A Doping Expert Explains Why Andrea Iannone's Suspension Was 18 Months

On April 1st, the FIM International Disciplinary Court (CDI) finally issued its judgment on Andrea Iannone's appeal against his suspension for doping. The Italian was handed a ban of 18 months, during which he is not allowed to participate in any events sanctioned by any organization subject to the WADA doping regulations. That includes events organized by the FIM or any national and regional motorcycling federations.

The length of Iannone's suspension was a significant reduction from the ban specified by the rules. Under normal circumstances, failing a doping test for drostanolone, a so-called non-specific substance (because it is not on a list of substances for which there is an alternative explanation), would result in a four-year ban.

Although the CDI did not comment on the case beyond the official press release announcing the 18-month suspension, Aprilia and the lawyer for Andrea Iannone claimed that the court had accepted the Italian's claim that he had ingested the substance accidentally, when he ate some contaminated meat.

Iannone's camp were still unhappy with the length of the ban, which would see him unable to race until 17th June 2021, and would appeal to the CAS, the Court of Arbitration for Sport. The Italian has until 21st April, tomorrow, to file an appeal.

What are the chances that Iannone will prevail at the CAS? Doping cases are complex and highly technical, and difficult for laypeople to follow and understand. This is complicated further by the fact that the WADA rules are not like a normal legal system: any athlete accused of a doping infringement is assumed to be guilty, and must prove their innocence.

To make sense of the case, it is best to talk to a subject expert. Hungarian TV presenter and journalist Niki Kovács interviewed Dr. Ágnes Tiszeker, General Director of the Hungarian anti-doping group Hunado, to ask for her insight into the case. Although Dr. Tiszeker could not comment directly on the Iannone case, she provides some very useful insight into the broader questions behind the case.

For Dr. Tiszeker, understanding the question of proof is key. "In the case of an Anabolic Steroid, the athlete must prove that he or she did not take it intentionally," she told Kovács. Given that athletes are held responsible for everything which enters their body, there were several bars to cross if they were to prove accidental contamination.

"Three factors must be met for an athlete to claim food contamination if an anabolic androgenic steroid is detected in the urine," Dr. Tiszeker said. "First, the rule says that if someone refers to food contamination, they need to look at where the athlete was, since, for example, in the EU, this reference base is out of the question, as the authorities also control meat products and live animals too. China and Mexico are typically dangerous areas in this regard, but Asian countries may serve contaminated meat too." Given that Iannone tested positive for drostanolone at Sepang, and claimed the contamination happened from eating steak in Malaysia, this gives some small credence to his claim.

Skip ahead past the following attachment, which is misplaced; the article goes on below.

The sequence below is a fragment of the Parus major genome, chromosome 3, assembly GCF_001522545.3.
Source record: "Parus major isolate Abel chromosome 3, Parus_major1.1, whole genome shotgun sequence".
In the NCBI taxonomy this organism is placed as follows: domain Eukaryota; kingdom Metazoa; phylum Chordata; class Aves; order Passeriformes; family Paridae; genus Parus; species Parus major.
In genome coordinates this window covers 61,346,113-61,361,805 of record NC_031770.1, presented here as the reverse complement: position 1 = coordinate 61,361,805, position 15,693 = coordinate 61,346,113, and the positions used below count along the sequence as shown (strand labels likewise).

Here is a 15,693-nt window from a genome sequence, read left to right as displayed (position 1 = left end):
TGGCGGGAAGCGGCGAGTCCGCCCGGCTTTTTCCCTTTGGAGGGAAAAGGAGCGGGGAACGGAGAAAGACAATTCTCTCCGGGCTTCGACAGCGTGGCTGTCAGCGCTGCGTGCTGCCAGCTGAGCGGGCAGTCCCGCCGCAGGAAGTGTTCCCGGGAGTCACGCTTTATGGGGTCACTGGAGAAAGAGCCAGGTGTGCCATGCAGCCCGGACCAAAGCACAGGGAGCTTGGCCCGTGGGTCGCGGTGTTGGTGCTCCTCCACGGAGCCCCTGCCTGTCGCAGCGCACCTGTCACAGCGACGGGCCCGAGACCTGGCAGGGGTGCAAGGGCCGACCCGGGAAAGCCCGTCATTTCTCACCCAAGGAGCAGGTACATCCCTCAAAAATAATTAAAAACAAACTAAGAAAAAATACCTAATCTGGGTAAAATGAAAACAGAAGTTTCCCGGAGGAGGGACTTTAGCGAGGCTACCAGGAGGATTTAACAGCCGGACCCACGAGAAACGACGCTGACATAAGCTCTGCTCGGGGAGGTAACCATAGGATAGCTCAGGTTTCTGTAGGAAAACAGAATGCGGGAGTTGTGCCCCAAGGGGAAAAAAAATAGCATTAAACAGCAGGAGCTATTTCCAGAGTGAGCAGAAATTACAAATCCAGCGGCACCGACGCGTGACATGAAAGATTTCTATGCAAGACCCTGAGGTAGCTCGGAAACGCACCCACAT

To read the remaining 1047 words of this article, you need to sign up to become a MotoMatters.com site supporter by taking out a subscription. You can find out more about subscribing to MotoMatters.com here.


This is part of a regular series of unique insights into the world of motorcycle racing, exclusive for MotoMatters.com site supporters. The series includes interviews, background information, in-depth analysis, and opinion, and is available to everyone supporting the site by taking out a subscription.

If you would like to read more of our exclusive content you can join the growing band of site supporters, by taking out a subscription here. If you prefer, you can also support us on our Patreon page and get access to the same exclusive material there.

Tweet Button: 

Back to top

Comments

Good information from someone qualified on the subject.

One thing i can't see being fair is.... "We also had number of cases, where an athlete substance took a dietary supplement, did not know it contained a prohibited substance, was not properly labeled on the box, and although the ban was moderated, and the athlete was banned."  seems a bit unfair. How is the athlete to know what is in absolutely everything they ingest, unless they get it tested as it's not on the label?  BTW stumo's whey powder does not contain ANY drostanolone ;-)

the fear, I suspect, is that someone could claim to not know and the box didn't list.  And now the, for example, traine supplies the box...  And something later turns up fishy.  I believe ultimately that making the authlete completely and solely responsible is about the only viable way to go.

Is there a chance that the CAS could over-rule the judgement made by the CDI and increase the length of the ban?

In the case of Ant West in 2012, he was suspended by the CDI for 1 month; WADA were not satisfied with this decision and took the case to CAS which resulted in an 18 month suspension. This is a slightly different situation as the case was brought by WADA against the judgement of the CDI to increase the length of suspension. Iannone's case will be against the CDI to reduce the length of the suspension.